Churning your ice cream: If you use an electric ice cream maker with a freezable bowl, which we highly recommend (more on that below), follow the manufacturer’s directions for churning time and speed. Most recommend starting with a completely frozen freezer bowl and adding the chilled base with the machine running. (The reason again is smaller ice crystals for a better ice cream.) Most machines take 20 to 25 minutes to churn about a quart of ice cream. After churning, expect your ice cream’s consistency to be more like soft serve rather than hard and chewy. Big note: You do not need an ice cream machine to make ice cream (more on that below!).

Hardening the ice cream: Freeze the churned ice cream for at least four hours, but preferably longer before serving. The longer you freeze your ice cream after churning, the harder it will be; freshly churned and just hardened (say the minimum four hours) ice cream will melt faster and have a thinner mouthfeel than ice cream that has been frozen for 24 hours. 

Credit: Joe Lingeman

Machines and Methods for Churning Ice Cream at Home 

An ice cream machine is really nice to have if you make ice cream once a month or more. Kitchn editors love this model that is under $100 and makes two quarts of ice cream at a time. But most home ice cream machines require freezer space for the bowl and storage space for the machine. Our favorite ice cream maker does require freezer space for its bowl, but truly delivers the most bang for your ice cream buck in a compact and easy-to-use machine. 

Countertop compressor-based machines are more expensive and bulkier, but don’t require any freezing time or freezer space. Their built-in refrigeration system does all the chilling while churning. I’d only recommend a countertop compressor for home cooks making ice cream once a week or more. (Also, can we be friends if you are?) 

You can also hack an ice cream machine at home using a bowl-in-bowl method and a hand mixer with ice and salt. You’ll just need two bowls that nest inside each other — it is helpful if the larger bowl is about twice the size of the smaller bowl. Fill the large bowl with ice and lots of salt (kosher is fine; ice cream salt or rock salt is just cheaper if you can find it) and then you’ll set the smaller bowl, filled with the ice cream base, in the ice bowl and beat it with your hand mixer. This post explains the whole process in much more detail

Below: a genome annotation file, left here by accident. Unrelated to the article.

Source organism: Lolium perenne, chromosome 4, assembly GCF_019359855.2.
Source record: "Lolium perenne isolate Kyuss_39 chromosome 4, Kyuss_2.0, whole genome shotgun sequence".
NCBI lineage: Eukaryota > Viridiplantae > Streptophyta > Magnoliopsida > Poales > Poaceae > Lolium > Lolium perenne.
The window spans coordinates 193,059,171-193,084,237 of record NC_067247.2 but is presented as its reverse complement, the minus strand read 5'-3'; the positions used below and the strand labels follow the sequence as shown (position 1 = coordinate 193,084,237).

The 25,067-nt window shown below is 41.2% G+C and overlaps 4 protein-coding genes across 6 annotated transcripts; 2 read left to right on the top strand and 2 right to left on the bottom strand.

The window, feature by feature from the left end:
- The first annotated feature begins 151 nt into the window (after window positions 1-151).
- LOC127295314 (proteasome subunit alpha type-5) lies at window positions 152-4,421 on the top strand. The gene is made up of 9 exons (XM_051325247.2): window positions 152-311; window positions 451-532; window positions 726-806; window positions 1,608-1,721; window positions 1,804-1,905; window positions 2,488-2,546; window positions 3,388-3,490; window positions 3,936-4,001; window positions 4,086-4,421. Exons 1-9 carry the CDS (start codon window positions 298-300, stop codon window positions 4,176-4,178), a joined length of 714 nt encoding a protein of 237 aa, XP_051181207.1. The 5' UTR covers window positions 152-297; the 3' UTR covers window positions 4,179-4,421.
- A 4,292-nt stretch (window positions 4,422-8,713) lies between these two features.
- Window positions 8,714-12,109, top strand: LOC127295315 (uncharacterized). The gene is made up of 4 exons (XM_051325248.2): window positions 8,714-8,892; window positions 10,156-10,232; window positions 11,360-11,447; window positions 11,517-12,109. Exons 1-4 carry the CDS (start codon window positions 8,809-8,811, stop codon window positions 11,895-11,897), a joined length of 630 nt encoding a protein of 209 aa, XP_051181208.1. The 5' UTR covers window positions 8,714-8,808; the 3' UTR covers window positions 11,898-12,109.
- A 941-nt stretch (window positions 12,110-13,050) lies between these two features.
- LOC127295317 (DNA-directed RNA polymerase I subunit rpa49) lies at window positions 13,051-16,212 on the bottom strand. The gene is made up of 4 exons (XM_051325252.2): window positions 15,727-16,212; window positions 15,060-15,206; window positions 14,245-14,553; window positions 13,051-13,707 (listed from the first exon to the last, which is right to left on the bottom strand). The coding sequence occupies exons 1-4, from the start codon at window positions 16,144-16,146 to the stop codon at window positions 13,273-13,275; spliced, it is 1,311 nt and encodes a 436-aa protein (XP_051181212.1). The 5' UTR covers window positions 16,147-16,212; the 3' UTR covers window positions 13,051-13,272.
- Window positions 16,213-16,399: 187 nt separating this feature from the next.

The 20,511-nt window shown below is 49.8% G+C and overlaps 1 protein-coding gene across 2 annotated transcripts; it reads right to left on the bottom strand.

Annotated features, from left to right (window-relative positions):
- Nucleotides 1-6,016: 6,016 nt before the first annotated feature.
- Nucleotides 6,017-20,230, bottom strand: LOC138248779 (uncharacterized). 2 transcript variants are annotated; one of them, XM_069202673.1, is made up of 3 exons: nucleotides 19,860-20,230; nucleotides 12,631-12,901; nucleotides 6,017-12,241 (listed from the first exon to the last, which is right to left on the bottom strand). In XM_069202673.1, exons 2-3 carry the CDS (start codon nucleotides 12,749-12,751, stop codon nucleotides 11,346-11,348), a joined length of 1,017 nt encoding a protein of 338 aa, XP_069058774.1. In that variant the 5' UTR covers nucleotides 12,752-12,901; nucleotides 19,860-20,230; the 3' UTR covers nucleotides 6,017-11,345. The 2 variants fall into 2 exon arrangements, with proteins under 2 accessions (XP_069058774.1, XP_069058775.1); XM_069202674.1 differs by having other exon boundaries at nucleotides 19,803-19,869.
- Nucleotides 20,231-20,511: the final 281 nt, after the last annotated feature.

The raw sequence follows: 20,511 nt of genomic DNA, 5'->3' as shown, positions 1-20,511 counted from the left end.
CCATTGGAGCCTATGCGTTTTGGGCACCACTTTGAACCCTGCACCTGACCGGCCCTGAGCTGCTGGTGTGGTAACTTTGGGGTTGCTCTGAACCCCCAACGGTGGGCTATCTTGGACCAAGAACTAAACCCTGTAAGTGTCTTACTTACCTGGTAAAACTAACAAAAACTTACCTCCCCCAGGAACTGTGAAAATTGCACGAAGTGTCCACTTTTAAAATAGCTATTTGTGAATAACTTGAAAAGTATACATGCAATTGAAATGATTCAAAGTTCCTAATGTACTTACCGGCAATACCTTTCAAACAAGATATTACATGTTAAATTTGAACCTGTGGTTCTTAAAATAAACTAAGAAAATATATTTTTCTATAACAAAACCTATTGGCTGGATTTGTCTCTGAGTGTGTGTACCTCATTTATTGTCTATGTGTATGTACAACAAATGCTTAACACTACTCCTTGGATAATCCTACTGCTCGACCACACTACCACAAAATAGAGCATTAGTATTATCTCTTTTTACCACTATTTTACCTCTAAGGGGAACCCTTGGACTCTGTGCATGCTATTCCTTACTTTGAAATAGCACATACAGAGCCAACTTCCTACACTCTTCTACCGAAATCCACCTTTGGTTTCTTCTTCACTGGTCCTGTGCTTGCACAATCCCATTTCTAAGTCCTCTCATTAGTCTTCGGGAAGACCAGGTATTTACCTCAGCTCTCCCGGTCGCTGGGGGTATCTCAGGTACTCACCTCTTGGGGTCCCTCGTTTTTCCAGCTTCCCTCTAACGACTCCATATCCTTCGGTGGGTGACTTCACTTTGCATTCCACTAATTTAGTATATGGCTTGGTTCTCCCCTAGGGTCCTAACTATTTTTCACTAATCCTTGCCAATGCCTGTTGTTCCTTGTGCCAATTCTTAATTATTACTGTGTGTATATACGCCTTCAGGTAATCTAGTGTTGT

Lastly, you can still find those nostalgia-inducing hand-cranked models that hold a literal bucket of ice cream. They’re a bit pricey online and I don’t recommend them outside of large family gatherings, as they require tons of ice, tons of ice cream base, and lots of manual labor. 

Get all of our reviews and picks here: The Best Ice Cream Makers to Buy in 2020

Credit: Joe Lingeman

Ice Cream FAQ

When do I add mix-ins?

Add flavors like vanilla extract, peppermint oil, and chocolate directly to the ice cream base, but add chunky mix-ins right at the end of churning or fold them in before freezing. This reduces breakage of cookie or berry chunks and prevents damage to your ice cream machine too. 

What’s the best way to store ice cream?

Any airtight, freezer-safe container works well. You want a container with a little bit of head space, but not tons, to prevent freezer burn. I’m a big fan of these Rubbermaid containers — they hold a perfect quart of ice cream, seal tightly, and allow me to see what flavor is inside without opening them. 

What’s the best way to clean the freezer bowl of my machine without completely defrosting it?

Warm water and a flexible bench scraper works really well for cleaning the freezer bowls of most ice cream machines without completely thawing it. But keep in mind that you won’t be able to wash the bowl and churn more ice cream, no matter the model. You’ll need to clean and refreeze the freezer bowl before making more ice cream. 

Our Best Ice Cream Recipes

Classic Ice Cream Recipes

No-Churn Recipes

Super Fun Flavors

No-Dairy Ice Creams